The BCGS Members’ Tip for April is:
Share your strays!
If you have information or photographs about people who don’t (yet?) seem to fit into your family tree, share this with others by posting in your genealogical society’s on-line or published queries, on Rootsweb or other bulletin boards, or on specialized websites, like ‘Dead Fred’ for photographs.
Mr. and Mrs. John Cassidy; photograph taken at Brantford, Ontario, Canada.
You will likely make another genealogist very happy and you may in turn receive that ‘lost link’ that will let you place the stray in relation to your own family or your family’s stories.
And an extra tip – to add a query to this BCGS website or to a BCGS publication, please contact email@example.com
BCGS Group at Vancouver, BC’s CelticFest Parade.
The BCGS Members’ Tip for March is:
Looking for a date of death in England?
For deaths from 1858 to most current date available, check for your ancestor’s name in the National Probate Index (formally known as the the Calendar of Grants of Probate Letters of Administration). Most listings state the date the deceased passed away, their place of residence at the time of their death, the size of their estate, and often the names of the individuals who served as executors to the estate, which can include wives, sons and daughters.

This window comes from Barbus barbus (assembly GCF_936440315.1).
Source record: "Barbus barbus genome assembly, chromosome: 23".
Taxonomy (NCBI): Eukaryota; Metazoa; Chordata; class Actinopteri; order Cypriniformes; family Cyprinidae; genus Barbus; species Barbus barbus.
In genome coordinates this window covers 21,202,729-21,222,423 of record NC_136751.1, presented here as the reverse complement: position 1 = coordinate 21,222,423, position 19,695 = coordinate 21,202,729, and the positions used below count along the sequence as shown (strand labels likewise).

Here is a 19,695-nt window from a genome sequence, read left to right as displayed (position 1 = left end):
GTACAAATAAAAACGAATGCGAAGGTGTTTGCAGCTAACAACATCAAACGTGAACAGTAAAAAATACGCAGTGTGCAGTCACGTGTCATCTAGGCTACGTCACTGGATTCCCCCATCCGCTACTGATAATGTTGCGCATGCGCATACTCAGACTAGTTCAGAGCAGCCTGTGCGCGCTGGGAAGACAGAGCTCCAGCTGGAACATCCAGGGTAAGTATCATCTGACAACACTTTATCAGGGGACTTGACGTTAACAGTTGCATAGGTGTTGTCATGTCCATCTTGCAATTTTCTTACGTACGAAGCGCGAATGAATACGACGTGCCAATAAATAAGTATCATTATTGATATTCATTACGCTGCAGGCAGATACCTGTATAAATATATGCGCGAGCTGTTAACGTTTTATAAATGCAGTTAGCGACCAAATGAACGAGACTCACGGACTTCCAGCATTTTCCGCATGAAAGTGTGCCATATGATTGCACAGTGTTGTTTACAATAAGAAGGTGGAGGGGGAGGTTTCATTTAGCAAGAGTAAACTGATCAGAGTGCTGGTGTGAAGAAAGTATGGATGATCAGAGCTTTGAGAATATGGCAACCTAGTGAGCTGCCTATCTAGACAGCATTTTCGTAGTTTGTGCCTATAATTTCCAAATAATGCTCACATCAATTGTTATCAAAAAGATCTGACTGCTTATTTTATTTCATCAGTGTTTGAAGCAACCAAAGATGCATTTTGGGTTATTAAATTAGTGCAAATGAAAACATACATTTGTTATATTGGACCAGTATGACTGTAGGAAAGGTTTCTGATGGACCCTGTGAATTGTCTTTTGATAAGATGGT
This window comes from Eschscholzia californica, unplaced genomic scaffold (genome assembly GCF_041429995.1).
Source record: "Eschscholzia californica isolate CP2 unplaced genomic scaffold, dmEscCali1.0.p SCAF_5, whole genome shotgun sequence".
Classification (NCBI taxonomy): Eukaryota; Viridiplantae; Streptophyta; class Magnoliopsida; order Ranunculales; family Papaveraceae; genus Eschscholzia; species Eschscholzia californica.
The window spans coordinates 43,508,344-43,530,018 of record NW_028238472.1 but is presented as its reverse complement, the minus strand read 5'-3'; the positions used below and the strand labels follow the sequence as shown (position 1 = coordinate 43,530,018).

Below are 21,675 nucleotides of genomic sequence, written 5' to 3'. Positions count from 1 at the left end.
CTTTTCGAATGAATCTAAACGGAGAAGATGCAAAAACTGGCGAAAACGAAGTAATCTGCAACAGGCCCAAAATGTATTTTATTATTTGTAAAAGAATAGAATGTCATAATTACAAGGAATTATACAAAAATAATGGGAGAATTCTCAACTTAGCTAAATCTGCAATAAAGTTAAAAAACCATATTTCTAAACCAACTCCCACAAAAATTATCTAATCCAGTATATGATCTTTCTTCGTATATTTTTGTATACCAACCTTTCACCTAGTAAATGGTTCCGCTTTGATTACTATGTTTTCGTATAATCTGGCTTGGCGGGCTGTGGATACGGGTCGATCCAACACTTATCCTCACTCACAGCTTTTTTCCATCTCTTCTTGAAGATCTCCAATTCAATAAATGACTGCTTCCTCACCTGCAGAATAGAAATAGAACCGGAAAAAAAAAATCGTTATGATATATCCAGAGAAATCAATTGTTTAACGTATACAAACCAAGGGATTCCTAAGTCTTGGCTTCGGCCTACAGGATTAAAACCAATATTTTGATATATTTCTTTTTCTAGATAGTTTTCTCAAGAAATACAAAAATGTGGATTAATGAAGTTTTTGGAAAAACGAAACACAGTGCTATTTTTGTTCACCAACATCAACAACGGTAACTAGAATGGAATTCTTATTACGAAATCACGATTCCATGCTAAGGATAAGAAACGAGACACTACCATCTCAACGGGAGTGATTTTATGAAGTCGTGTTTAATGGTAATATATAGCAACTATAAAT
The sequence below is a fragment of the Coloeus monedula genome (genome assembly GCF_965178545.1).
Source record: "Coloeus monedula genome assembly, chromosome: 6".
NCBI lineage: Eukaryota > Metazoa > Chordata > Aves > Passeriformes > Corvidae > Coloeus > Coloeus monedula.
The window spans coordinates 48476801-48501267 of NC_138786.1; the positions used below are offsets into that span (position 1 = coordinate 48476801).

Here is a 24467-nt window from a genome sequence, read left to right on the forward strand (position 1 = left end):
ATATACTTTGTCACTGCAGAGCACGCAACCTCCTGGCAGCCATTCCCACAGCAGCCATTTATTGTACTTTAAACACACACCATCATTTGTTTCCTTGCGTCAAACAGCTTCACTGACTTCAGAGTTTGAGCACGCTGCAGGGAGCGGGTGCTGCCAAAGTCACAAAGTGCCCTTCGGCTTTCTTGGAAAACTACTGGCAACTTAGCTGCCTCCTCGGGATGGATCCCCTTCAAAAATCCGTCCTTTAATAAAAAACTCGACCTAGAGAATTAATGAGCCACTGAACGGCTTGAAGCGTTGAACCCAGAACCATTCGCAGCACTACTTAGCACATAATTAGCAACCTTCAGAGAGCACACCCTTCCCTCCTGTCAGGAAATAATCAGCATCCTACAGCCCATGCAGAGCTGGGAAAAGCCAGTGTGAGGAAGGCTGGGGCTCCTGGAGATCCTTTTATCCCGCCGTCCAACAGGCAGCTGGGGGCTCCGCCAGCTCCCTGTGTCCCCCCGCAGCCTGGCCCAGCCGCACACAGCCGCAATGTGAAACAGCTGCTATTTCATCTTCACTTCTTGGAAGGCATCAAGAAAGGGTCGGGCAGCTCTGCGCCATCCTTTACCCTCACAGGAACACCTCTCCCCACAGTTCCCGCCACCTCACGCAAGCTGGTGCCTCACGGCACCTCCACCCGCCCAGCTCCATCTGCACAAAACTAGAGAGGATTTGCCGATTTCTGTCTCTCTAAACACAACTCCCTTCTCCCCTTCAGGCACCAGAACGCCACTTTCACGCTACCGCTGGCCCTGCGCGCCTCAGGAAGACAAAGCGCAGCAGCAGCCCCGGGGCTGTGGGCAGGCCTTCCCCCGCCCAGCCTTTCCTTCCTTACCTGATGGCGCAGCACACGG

The Index is available through Ancestry Library Edition, available at many libraries, including the BCGS Walter Draycott Library.
BCGS Library – Heraldry section
This month’s BCGS members’ research tip is:
“To make your Salt Lake City research trip more efficient, check our BCGS Library and the local Family History Centres BEFORE you go: many books, microfilm/fiche, CDs may be available locally.”
BCGS wishes all its readers and visitors a very Happy New Year for 2013.
Beginning in January 2013, the BCGS website will feature BCGS members’ research tips each month; some months there might be bonus tips. These may include general research advice, or a favourite research source.
For January 2013, the tip is:
“Join a local genealogy society – learn from experienced researchers & share your successes!”
This is true wherever you are. And most genealogical societies and groups, like the BC Genealogical Society, are happy to welcome you to a meeting or two for free so that you can see and experience the activities, resources and opportunities they offer their members.